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Pruning a lime tree

Posted by pauline_lime (My Page) on
Thu, Apr 6, 06 at 1:40


I have been given a lime tree which from reading some of the previous forums I beleive to be grafted. I have read that you should cut off the new shoots which appear below the graft line. Could anyone tell me why this is the case - asides from those shoots not ever bearing fruit?


Follow-Up Postings:

RE: Pruning a lime tree

Mainly because it takes growing energy away from the lime tree above the graft. You want all the energy you can get going to the fruit and tree you are going to be using.

Rootstock is often very vigorous, and if you leave the suckers on they will take over and you will have a rootstock tree (sour orange - probably), not a lime tree.

RE: Pruning a lime tree

It is also a different plant than the plant above the graft the reason it being used is the rootstock is immune to a lot of soil deseases. If you let it grow, it is useless for you fruitwise, too seedy, too sour or no fruit at all.

RE: Pruning a lime tree

I have a question along the same lines. I bought a key lime tree from someplace like gurneys or something like that and when it came last summer it was tiny with two leaves. Now its grown a lot with branches everywhere. i don't need to prune these branches do i? This is not a grafted tree right? Or is it? I dont guess i really understand what a grafted tree is versus any other kind. Someone please help.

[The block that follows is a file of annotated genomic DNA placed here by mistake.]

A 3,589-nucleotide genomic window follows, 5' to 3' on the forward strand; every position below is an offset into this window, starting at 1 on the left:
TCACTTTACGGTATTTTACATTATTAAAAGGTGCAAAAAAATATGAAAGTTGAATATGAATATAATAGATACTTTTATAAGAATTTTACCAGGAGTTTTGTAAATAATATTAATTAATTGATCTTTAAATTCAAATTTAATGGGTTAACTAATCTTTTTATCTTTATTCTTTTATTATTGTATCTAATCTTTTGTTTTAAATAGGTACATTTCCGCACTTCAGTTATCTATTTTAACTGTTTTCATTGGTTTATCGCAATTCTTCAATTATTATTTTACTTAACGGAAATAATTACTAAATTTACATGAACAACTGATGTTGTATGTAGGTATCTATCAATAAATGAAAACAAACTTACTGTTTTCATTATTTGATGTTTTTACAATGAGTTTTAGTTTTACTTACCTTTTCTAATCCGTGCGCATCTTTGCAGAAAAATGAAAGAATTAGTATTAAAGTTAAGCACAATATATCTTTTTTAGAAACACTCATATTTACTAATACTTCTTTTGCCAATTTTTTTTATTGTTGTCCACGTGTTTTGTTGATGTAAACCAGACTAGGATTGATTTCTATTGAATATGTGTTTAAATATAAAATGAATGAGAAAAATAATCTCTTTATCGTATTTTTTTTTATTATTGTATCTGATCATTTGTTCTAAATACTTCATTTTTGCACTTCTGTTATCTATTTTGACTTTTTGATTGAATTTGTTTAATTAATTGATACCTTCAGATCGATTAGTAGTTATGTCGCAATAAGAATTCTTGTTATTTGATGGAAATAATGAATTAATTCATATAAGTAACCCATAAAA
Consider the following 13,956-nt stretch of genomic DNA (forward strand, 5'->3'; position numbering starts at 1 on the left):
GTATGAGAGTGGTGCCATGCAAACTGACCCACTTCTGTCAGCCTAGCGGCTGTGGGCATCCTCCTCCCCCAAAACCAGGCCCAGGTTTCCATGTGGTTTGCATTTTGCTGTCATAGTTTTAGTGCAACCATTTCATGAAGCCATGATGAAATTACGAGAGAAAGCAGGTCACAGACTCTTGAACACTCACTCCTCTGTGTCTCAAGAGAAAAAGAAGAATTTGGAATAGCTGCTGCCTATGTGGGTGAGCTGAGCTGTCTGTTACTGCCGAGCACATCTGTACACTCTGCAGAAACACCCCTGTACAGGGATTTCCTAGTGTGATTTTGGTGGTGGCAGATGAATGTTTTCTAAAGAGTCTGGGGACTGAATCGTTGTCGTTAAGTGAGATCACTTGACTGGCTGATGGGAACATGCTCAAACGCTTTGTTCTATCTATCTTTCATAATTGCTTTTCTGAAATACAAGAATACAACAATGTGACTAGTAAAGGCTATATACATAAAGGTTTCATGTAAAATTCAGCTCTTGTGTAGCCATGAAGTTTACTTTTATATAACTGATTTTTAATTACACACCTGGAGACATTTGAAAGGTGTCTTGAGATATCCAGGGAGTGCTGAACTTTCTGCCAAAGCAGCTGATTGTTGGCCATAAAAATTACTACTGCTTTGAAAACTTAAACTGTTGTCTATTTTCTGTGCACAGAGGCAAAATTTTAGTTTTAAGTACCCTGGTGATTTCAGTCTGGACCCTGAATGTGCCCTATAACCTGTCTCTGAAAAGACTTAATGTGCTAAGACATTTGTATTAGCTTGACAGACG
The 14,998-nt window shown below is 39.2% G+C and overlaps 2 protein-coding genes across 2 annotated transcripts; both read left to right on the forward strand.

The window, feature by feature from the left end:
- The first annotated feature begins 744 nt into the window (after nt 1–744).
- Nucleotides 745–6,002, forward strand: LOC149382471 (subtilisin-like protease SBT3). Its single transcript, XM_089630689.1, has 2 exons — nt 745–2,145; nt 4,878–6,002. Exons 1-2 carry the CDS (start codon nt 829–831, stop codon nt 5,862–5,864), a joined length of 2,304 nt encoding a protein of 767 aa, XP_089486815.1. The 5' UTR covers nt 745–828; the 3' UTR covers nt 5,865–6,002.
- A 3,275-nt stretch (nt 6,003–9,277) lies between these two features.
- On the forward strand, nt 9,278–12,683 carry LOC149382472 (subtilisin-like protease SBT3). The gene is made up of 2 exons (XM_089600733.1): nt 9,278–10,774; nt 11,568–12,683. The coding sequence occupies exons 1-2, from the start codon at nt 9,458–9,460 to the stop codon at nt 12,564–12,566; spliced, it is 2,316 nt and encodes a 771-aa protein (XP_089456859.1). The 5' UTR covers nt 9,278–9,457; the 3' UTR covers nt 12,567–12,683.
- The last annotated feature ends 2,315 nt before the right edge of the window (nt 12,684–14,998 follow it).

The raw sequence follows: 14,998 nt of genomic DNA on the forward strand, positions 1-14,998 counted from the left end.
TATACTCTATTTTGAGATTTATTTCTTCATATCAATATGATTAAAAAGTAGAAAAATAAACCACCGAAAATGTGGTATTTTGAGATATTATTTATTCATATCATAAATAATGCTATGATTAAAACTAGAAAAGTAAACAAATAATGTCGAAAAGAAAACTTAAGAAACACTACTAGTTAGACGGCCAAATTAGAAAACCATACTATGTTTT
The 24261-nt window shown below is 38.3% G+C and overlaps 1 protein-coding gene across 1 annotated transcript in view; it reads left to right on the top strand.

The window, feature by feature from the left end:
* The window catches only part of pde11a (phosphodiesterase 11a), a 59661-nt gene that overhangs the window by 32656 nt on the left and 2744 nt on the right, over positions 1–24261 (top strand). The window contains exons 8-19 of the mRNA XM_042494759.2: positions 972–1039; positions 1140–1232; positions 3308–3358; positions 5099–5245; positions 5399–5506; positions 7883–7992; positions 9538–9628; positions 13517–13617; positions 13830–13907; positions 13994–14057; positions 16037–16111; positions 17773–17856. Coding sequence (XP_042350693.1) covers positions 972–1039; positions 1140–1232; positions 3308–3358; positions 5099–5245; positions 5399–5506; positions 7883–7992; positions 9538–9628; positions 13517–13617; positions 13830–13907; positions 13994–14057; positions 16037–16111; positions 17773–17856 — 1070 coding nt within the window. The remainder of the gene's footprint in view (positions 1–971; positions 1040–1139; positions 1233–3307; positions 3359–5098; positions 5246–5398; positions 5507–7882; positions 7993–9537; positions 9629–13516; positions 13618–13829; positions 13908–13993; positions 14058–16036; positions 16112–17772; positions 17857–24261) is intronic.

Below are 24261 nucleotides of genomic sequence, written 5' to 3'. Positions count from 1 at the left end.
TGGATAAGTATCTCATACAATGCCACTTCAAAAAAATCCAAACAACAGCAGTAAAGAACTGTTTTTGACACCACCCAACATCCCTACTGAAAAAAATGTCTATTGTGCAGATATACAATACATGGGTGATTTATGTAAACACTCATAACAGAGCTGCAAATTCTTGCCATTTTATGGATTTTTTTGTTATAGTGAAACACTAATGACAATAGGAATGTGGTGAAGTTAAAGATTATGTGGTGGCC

RE: Pruning a lime tree

1st determine if the branches are from below the graft union, a swelling at the base of the trunk. If they are below, cut them off, they will take energy away that should be going to the lime. If they are above, it is ok to leave them on unless they are criss-crossing too much; then remove one of the criss-crossers.

Also, begin to think about what you want your tree to look like in several years. [Should be a main trunk with strong side branches at various heights. I assume you want a lime tree not a lime bush.]
To that end, allow at least one branch toward to center of the tree to begin growing straight up, you can get a 10' landscaping pole and loosely tie it to that, with green vinyl stretchy tape. As the tree gets bigger you can begin cutting off the lower branches, say anything lower than 2 feet, unless you have several strong Y-branches low on the trunk. The branches above 2 feet will easily droop to the ground and protect the trunk from sunburn.

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